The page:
Man and woman holding cardboard boxes as they're moving into a new apartment.
Man and woman holding cardboard boxes as they're moving into a new apartment.

Coming into the year, tight inventory and resulting price appreciation were considered two of housing biggest headwinds. Zillow's first quarter market report didn't allay any of those fears, according to Zillow's Svenja Gudell.

Here are some of the highlights from the report:

  • There are 5.9 percent fewer homes for sale in the U.S. than there were a year ago.
  • There are 10.4 percent fewer entry-level homes for sale in the U.S. than there were a year ago.
  • Low supply is driving up home prices among entry-level homes, which are often sought after by first-time buyers.

This isn't good news for first-time buyers.

Faced with rapidly appreciating home values and a dwindling inventory of homes for sale in the critical entry-level and mid-market home segments, first-time and move-up home buyers – typically the housing market’s bread-and-butter – are likely in store for a tough spring home shopping season.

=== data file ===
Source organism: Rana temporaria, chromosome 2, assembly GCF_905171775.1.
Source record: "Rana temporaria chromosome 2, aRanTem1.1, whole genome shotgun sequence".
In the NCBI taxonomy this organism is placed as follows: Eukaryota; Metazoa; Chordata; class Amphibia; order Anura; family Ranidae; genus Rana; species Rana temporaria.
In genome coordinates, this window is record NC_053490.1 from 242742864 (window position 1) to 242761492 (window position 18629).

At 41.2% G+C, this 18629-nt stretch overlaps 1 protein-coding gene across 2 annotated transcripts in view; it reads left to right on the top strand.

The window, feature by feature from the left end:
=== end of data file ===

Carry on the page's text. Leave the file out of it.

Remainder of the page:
Nationwide, median home values rose 4.8 percent year-over-year in March and 1.1 percent over the course of the first quarter, to a Zillow Home Value Index of $186,200, according to the first quarter Zillow Real Estate Market Report. And while overall U.S. home values continue to grow at a modest (though slowly accelerating) clip, home values are rising the fastest among entry-level and mid-market homes in a large majority of the nation’s biggest housing markets.

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